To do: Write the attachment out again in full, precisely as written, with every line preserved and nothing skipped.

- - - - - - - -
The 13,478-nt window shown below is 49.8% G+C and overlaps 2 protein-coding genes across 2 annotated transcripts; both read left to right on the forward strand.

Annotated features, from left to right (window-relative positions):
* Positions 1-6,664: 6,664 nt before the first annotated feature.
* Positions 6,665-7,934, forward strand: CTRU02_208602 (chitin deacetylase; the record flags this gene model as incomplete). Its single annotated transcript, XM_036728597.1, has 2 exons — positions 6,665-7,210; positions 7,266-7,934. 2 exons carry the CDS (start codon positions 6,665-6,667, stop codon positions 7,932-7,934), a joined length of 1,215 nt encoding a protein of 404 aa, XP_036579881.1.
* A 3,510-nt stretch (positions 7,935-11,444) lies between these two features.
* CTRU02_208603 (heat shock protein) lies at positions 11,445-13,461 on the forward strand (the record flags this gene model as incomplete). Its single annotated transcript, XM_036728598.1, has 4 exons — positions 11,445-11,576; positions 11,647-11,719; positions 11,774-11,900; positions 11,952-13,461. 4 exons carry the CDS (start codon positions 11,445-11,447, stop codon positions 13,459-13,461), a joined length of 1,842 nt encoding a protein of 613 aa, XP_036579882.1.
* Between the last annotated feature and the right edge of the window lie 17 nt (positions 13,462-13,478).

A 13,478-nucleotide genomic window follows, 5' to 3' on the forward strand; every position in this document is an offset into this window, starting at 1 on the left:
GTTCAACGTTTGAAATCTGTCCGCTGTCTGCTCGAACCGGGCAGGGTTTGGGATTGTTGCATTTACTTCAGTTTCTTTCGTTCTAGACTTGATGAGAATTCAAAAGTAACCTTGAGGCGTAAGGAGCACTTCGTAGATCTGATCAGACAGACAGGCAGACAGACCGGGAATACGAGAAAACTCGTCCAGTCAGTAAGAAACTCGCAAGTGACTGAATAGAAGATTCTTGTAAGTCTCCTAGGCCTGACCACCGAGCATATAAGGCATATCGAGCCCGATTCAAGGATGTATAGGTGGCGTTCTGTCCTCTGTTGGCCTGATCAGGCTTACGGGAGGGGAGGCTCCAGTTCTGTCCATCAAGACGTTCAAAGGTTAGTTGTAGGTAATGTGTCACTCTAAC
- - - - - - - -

The 13,478-nt window shown below is 49.8% G+C and overlaps 2 protein-coding genes across 2 annotated transcripts; both read left to right on the forward strand.

Annotated features, from left to right (window-relative positions):
* Positions 1-6,664: 6,664 nt before the first annotated feature.
* Positions 6,665-7,934, forward strand: CTRU02_208602 (chitin deacetylase; the record flags this gene model as incomplete). Its single annotated transcript, XM_036728597.1, has 2 exons — positions 6,665-7,210; positions 7,266-7,934. 2 exons carry the CDS (start codon positions 6,665-6,667, stop codon positions 7,932-7,934), a joined length of 1,215 nt encoding a protein of 404 aa, XP_036579881.1.
* A 3,510-nt stretch (positions 7,935-11,444) lies between these two features.
* CTRU02_208603 (heat shock protein) lies at positions 11,445-13,461 on the forward strand (the record flags this gene model as incomplete). Its single annotated transcript, XM_036728598.1, has 4 exons — positions 11,445-11,576; positions 11,647-11,719; positions 11,774-11,900; positions 11,952-13,461. 4 exons carry the CDS (start codon positions 11,445-11,447, stop codon positions 13,459-13,461), a joined length of 1,842 nt encoding a protein of 613 aa, XP_036579882.1.
* Between the last annotated feature and the right edge of the window lie 17 nt (positions 13,462-13,478).

A 13,478-nucleotide genomic window follows, 5' to 3' on the forward strand; every position in this document is an offset into this window, starting at 1 on the left:
GTTCAACGTTTGAAATCTGTCCGCTGTCTGCTCGAACCGGGCAGGGTTTGGGATTGTTGCATTTACTTCAGTTTCTTTCGTTCTAGACTTGATGAGAATTCAAAAGTAACCTTGAGGCGTAAGGAGCACTTCGTAGATCTGATCAGACAGACAGGCAGACAGACCGGGAATACGAGAAAACTCGTCCAGTCAGTAAGAAACTCGCAAGTGACTGAATAGAAGATTCTTGTAAGTCTCCTAGGCCTGACCACCGAGCATATAAGGCATATCGAGCCCGATTCAAGGATGTATAGGTGGCGTTCTGTCCTCTGTTGGCCTGATCAGGCTTACGGGAGGGGAGGCTCCAGTTCTGTCCATCAAGACGTTCAAAGGTTAGTTGTAGGTAATGTGTCACTCTAAC